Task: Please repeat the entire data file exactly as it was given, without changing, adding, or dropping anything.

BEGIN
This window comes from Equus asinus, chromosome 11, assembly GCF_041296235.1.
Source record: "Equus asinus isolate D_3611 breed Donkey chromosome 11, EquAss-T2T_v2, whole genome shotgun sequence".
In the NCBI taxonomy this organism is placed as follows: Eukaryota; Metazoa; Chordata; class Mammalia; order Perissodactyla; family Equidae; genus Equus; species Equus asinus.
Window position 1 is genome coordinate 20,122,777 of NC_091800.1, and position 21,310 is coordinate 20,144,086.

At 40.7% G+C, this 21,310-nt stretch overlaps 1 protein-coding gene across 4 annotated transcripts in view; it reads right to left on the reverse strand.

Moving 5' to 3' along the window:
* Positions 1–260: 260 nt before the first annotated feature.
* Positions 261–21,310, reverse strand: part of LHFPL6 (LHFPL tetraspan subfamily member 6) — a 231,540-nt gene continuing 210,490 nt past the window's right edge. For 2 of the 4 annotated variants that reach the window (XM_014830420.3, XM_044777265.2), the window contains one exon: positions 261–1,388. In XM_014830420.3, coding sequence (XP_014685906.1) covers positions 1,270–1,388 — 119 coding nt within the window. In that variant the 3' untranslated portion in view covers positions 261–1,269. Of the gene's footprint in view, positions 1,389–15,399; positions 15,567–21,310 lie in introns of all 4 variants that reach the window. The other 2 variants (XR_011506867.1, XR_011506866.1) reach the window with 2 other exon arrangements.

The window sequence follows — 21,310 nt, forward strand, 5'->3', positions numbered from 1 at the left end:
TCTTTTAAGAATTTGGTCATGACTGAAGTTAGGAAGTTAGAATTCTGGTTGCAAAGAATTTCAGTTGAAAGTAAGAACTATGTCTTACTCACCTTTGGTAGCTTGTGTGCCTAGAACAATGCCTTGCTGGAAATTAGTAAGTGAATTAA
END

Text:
This window comes from Equus asinus, chromosome 11, assembly GCF_041296235.1.
Source record: "Equus asinus isolate D_3611 breed Donkey chromosome 11, EquAss-T2T_v2, whole genome shotgun sequence".
In the NCBI taxonomy this organism is placed as follows: Eukaryota; Metazoa; Chordata; class Mammalia; order Perissodactyla; family Equidae; genus Equus; species Equus asinus.
Window position 1 is genome coordinate 20,122,777 of NC_091800.1, and position 21,310 is coordinate 20,144,086.

At 40.7% G+C, this 21,310-nt stretch overlaps 1 protein-coding gene across 4 annotated transcripts in view; it reads right to left on the reverse strand.

Moving 5' to 3' along the window:
* Positions 1–260: 260 nt before the first annotated feature.
* Positions 261–21,310, reverse strand: part of LHFPL6 (LHFPL tetraspan subfamily member 6) — a 231,540-nt gene continuing 210,490 nt past the window's right edge. For 2 of the 4 annotated variants that reach the window (XM_014830420.3, XM_044777265.2), the window contains one exon: positions 261–1,388. In XM_014830420.3, coding sequence (XP_014685906.1) covers positions 1,270–1,388 — 119 coding nt within the window. In that variant the 3' untranslated portion in view covers positions 261–1,269. Of the gene's footprint in view, positions 1,389–15,399; positions 15,567–21,310 lie in introns of all 4 variants that reach the window. The other 2 variants (XR_011506867.1, XR_011506866.1) reach the window with 2 other exon arrangements.

The window sequence follows — 21,310 nt, forward strand, 5'->3', positions numbered from 1 at the left end:
TCTTTTAAGAATTTGGTCATGACTGAAGTTAGGAAGTTAGAATTCTGGTTGCAAAGAATTTCAGTTGAAAGTAAGAACTATGTCTTACTCACCTTTGGTAGCTTGTGTGCCTAGAACAATGCCTTGCTGGAAATTAGTAAGTGAATTAA